5. Her show itself performs anger and tension and refuses to defuse it for the audience so that everybody can go away feeling better. Whilst that’s part of her performance that feels particularly revolutionary to audiences used to everything being wrapped up in a tidy bow of laughter, the interviews and commentary on Nanette demonstrate that she’s also mobilising another affect/emotion that can be revolutionary in stand-up- love. Or if that sounds too soppy – deep acceptance. Her trust of the audience in making herself vulnerable and expressing her previously hidden feelings, including anger, shows an acceptance of herself, but also of them. That can, in turn, help them to self-acceptance around their own traumas. Conjuring love in the room is not seen as particularly revolutionary- but in these times it certainly is. Experts at it include Sarah Millican and Barbara Nice- though love often hovers, unfashionably and unnamed in stand-up settings everywhere.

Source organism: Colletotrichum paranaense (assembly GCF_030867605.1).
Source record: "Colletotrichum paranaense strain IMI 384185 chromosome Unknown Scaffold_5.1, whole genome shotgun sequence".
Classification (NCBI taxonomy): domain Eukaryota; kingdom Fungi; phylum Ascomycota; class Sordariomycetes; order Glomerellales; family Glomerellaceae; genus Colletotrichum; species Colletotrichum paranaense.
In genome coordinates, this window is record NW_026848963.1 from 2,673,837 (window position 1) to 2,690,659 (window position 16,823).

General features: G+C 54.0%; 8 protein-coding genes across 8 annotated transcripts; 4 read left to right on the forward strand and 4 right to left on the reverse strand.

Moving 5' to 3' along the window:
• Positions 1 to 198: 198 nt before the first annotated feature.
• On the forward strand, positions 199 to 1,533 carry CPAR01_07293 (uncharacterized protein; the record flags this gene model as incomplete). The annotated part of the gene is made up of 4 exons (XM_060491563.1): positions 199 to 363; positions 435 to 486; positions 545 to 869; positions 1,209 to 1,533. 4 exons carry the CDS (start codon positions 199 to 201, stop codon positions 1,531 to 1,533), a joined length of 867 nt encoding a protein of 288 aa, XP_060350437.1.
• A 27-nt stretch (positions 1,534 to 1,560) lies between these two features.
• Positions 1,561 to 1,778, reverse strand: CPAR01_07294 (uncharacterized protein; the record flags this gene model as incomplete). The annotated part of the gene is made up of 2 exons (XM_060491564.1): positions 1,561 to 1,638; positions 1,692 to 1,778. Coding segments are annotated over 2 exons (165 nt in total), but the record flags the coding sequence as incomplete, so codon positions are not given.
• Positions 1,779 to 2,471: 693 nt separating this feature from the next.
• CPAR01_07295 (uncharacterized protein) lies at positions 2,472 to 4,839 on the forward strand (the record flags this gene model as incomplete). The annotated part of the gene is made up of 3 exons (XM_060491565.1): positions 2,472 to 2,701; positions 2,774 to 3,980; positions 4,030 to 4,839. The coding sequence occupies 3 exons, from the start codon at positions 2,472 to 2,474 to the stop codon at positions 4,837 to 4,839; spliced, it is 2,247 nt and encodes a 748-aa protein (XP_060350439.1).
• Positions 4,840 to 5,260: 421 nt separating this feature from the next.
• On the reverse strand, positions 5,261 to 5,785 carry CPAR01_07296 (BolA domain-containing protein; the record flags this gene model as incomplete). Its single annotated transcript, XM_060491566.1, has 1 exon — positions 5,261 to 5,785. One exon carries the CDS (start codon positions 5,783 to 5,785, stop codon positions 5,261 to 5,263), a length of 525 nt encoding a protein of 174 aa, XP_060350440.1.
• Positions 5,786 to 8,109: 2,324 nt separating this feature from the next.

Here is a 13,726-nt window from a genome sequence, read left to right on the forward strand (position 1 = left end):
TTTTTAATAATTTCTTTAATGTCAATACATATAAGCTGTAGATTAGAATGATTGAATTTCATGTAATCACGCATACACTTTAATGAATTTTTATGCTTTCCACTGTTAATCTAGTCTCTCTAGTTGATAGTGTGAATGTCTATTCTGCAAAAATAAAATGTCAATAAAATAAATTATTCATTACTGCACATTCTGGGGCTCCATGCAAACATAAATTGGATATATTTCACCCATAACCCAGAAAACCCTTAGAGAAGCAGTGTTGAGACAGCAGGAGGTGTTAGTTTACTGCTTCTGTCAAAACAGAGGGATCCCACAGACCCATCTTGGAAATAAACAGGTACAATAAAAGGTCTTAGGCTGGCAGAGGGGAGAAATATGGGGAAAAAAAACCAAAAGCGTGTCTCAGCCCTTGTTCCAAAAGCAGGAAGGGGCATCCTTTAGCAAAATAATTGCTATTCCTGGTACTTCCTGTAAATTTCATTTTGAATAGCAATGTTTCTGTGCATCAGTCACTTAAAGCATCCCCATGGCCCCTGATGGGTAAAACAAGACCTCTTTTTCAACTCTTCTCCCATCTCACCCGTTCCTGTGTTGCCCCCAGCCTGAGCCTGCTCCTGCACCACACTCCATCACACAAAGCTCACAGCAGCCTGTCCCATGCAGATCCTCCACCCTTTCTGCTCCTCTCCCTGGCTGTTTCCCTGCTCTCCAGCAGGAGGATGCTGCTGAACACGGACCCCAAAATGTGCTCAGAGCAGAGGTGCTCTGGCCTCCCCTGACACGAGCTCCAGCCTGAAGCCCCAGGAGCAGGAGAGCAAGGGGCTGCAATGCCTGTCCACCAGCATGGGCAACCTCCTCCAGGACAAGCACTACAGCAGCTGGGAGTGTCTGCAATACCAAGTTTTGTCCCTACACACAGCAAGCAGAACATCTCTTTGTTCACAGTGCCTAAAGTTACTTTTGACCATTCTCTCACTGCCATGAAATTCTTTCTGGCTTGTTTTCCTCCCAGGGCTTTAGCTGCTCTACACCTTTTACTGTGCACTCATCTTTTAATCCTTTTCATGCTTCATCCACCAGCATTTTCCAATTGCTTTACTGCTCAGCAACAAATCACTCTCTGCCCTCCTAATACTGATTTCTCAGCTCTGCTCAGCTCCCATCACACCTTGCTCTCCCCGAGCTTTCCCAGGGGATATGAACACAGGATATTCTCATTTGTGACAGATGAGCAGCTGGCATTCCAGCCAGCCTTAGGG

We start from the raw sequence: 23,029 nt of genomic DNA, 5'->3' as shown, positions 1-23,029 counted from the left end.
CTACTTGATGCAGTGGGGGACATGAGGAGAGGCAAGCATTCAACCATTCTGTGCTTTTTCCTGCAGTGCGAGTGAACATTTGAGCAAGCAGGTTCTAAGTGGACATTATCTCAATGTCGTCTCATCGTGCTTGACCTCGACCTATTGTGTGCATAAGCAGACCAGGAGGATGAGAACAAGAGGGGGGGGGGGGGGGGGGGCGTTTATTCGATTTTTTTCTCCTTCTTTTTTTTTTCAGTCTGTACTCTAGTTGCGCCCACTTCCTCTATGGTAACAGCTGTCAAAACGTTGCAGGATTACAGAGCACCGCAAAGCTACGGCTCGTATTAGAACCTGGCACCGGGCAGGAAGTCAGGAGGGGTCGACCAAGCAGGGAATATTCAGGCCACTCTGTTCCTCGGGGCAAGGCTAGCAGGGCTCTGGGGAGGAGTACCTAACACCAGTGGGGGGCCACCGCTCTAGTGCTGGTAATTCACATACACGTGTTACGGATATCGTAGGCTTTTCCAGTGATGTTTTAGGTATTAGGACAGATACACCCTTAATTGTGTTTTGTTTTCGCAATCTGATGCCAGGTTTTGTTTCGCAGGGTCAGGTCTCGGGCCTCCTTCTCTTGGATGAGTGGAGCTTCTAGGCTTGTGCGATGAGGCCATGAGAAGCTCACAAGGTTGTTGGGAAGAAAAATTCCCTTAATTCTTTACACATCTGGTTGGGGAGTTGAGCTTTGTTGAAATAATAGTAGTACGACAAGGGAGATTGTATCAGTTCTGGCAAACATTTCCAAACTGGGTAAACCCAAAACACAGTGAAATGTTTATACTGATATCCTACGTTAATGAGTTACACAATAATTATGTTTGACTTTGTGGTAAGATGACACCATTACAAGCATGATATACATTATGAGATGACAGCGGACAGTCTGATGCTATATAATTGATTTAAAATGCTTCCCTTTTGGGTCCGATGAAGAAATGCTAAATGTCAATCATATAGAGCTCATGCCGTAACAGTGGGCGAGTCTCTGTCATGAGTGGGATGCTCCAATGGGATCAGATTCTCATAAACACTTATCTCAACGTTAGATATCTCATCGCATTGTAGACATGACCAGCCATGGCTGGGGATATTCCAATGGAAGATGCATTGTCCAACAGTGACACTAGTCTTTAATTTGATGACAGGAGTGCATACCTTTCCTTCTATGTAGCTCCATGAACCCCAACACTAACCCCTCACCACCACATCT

6. I was doing gigs at The Stand in Newcastle throughout 2012 and 2013. Open mike spots, unpaid tens and fifteens, some paid tens and fifteens. I’d been doing quite well as a stand up poet for a few years and had stepped back from the stand up circuit with relief. I’d never done very well there. Some paid support slots and usually a feeling of deep discomfort with how stand up put me in a box and led to me to be a much less interesting, thoughtful version of me as a performer. I could see that performers who were able to talk about men and women as different species and be relatable did well. I wasn’t relatable- but I wasn’t weird enough, or knowing enough then about my weirdness, to play up to it. This was somehow resolved when I did stand up poetry because I could be all of me at once and declaring you’re a poet already says you are coming at some sort of left angle to the world. Anyway, I decided not to do any self deprecating material at all in these Stand gigs. Meanwhile I saw Bridget Christie, Hannah Gadsby and Rachel Mars do shows at the Edinburgh Fringe in 2012 in which they all at some point took clothes off (onesies for Bridget and Rachel, standing in a swimming cossie for Hannah). They were telling me that stand up comedy could be self-controlled exposure but I couldn’t quite hear it. Just heard lots of angry young men doing material about rape and how awful women were and didn’t have the craft or binary thinking to deal with it. That’s when I decided to do a show nobody would care about because nobody was listening to me anyway- and my show about not wanting children became my first Radio 4 show and featured on an impending film documentary about women who don’t have kids. So in a very mini-way, I have also struggled to break out of the limitations of stand up as a form- and found a way to do that within stand up. It can expand to fit because it’s not only a commercial form that happens with big shiny lights around it and blokes with jokes, but is part of the folkloric, human need to have one person channel thoughts and jokes and stories in a way which makes them and an audience thrum with something which isn’t just thoughts or feelings, or being told, or listening, but the thrilling, transformational chaos that happens in the third space between.